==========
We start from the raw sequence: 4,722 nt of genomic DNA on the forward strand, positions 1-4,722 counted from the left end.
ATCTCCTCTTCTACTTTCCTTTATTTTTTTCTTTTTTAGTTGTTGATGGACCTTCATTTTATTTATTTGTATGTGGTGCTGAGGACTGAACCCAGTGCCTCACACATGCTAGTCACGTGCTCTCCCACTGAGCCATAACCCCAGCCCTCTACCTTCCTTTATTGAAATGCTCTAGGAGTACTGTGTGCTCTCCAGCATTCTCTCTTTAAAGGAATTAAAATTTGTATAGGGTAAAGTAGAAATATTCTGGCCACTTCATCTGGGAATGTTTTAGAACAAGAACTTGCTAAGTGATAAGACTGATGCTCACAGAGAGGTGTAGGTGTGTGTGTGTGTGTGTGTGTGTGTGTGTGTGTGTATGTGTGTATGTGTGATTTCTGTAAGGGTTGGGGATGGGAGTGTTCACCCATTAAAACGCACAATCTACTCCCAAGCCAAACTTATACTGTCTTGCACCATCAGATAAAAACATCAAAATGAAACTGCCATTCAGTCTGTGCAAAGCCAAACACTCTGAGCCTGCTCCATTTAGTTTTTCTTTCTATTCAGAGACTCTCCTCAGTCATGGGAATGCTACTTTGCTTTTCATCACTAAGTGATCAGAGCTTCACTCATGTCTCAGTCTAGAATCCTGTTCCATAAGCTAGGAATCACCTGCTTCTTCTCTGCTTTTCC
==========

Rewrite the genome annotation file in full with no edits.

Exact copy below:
We start from the raw sequence: 4,722 nt of genomic DNA on the forward strand, positions 1-4,722 counted from the left end.
ATCTCCTCTTCTACTTTCCTTTATTTTTTTCTTTTTTAGTTGTTGATGGACCTTCATTTTATTTATTTGTATGTGGTGCTGAGGACTGAACCCAGTGCCTCACACATGCTAGTCACGTGCTCTCCCACTGAGCCATAACCCCAGCCCTCTACCTTCCTTTATTGAAATGCTCTAGGAGTACTGTGTGCTCTCCAGCATTCTCTCTTTAAAGGAATTAAAATTTGTATAGGGTAAAGTAGAAATATTCTGGCCACTTCATCTGGGAATGTTTTAGAACAAGAACTTGCTAAGTGATAAGACTGATGCTCACAGAGAGGTGTAGGTGTGTGTGTGTGTGTGTGTGTGTGTGTGTGTGTGTATGTGTGTATGTGTGATTTCTGTAAGGGTTGGGGATGGGAGTGTTCACCCATTAAAACGCACAATCTACTCCCAAGCCAAACTTATACTGTCTTGCACCATCAGATAAAAACATCAAAATGAAACTGCCATTCAGTCTGTGCAAAGCCAAACACTCTGAGCCTGCTCCATTTAGTTTTTCTTTCTATTCAGAGACTCTCCTCAGTCATGGGAATGCTACTTTGCTTTTCATCACTAAGTGATCAGAGCTTCACTCATGTCTCAGTCTAGAATCCTGTTCCATAAGCTAGGAATCACCTGCTTCTTCTCTGCTTTTCC